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Environment & Energy

Somerset County Agrees to Match Donations to Save Lake

Commissioners of Somerset County have agreed to use drilling revenue to match any public donations to save Lake Somerset.

The lake has one of 12 “high hazard dams” in the state. The county is trying to save the dam to save the lake. The 253 acre lake’s water level has already been lowered by 6 feet to take pressure off the dam.

The county is also trying to make the land around the lake into a community park. It just has to wait for the Fish and Boat Commission to approve the plans, which Commissioner John Vatavuk thinks is very likely.

“What we’ve been told by the state is that they want to see a commitment from the local people that this is a viable project ... The point of the whole thing is just to show the groundswell grassroots support,” said Vatavuk.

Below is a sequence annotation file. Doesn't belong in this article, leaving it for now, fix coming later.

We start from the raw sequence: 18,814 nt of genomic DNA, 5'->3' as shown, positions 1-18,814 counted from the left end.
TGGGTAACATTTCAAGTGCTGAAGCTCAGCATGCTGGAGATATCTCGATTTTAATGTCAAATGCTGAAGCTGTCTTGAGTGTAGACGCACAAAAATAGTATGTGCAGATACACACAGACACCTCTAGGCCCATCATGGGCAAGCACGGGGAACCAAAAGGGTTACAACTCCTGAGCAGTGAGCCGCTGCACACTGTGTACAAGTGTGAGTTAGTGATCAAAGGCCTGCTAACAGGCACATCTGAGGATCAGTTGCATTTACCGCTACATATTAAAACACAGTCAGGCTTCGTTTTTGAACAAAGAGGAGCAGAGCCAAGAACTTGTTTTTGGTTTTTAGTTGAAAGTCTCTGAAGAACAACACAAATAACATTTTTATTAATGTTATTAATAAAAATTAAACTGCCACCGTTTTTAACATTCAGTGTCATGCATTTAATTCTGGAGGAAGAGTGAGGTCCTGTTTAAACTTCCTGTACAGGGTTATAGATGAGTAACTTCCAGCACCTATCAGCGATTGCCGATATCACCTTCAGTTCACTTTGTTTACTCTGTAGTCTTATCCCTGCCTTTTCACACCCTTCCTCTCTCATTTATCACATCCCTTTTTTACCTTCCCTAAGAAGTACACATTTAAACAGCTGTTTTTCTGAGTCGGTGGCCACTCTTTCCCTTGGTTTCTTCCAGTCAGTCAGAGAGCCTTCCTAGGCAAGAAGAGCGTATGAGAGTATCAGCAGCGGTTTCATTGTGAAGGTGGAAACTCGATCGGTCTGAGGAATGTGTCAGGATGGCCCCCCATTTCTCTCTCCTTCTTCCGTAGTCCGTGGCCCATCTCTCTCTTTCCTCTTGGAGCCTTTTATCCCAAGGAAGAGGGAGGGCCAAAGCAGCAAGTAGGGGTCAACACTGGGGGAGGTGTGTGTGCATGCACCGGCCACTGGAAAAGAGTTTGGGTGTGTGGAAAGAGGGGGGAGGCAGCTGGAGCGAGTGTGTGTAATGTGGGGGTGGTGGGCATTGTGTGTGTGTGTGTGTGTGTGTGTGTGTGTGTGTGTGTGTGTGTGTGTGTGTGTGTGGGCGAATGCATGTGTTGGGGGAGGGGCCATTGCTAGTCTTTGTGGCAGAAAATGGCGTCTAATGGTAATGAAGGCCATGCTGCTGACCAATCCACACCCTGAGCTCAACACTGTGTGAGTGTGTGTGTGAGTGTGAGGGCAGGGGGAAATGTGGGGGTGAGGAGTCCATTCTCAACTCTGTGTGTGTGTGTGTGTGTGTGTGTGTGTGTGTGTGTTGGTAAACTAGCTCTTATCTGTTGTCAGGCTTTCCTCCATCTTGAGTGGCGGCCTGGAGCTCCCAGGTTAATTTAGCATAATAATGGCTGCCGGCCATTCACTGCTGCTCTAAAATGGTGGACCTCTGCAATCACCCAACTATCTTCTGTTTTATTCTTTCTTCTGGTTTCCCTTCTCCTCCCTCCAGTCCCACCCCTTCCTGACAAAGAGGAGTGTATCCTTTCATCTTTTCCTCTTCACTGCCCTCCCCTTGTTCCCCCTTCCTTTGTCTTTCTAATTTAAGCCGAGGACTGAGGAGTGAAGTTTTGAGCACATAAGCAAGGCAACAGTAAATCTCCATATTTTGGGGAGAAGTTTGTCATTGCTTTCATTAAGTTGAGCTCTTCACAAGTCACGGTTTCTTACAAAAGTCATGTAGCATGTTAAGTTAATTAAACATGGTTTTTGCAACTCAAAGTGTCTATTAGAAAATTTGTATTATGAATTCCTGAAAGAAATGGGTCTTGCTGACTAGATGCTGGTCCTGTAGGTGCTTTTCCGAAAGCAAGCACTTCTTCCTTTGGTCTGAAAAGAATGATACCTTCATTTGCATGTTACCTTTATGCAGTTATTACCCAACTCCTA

The commissioners will match donations made up to $50,000 by using funds from a portion of the Marcellus Shale gas drilling fees which is set aside strictly for conservation and recreation. This is an effort to raise a total of $100,000 to model Save Colyer Lake (, which raised the same amount and received state funding to pay for the remainder of the dam repairs.

The dam repairs are estimated to be $7.4-8.5 million.

“There is a lot of community support for it, and a lot of the people were holding back on donating … because they weren’t sure exactly where the county was headed, but we think with this $50,000 dollars that the county has put forward will show them there’s a commitment from  the county,” said Vatavuk.

The lake is great for fishing with walleye, largemouth bass, catfish and pike, and it also one of the peak places for migratory birds between the north and the south according to Vatavuk. The lake is also one of the only public lakes in Somerset with boat access.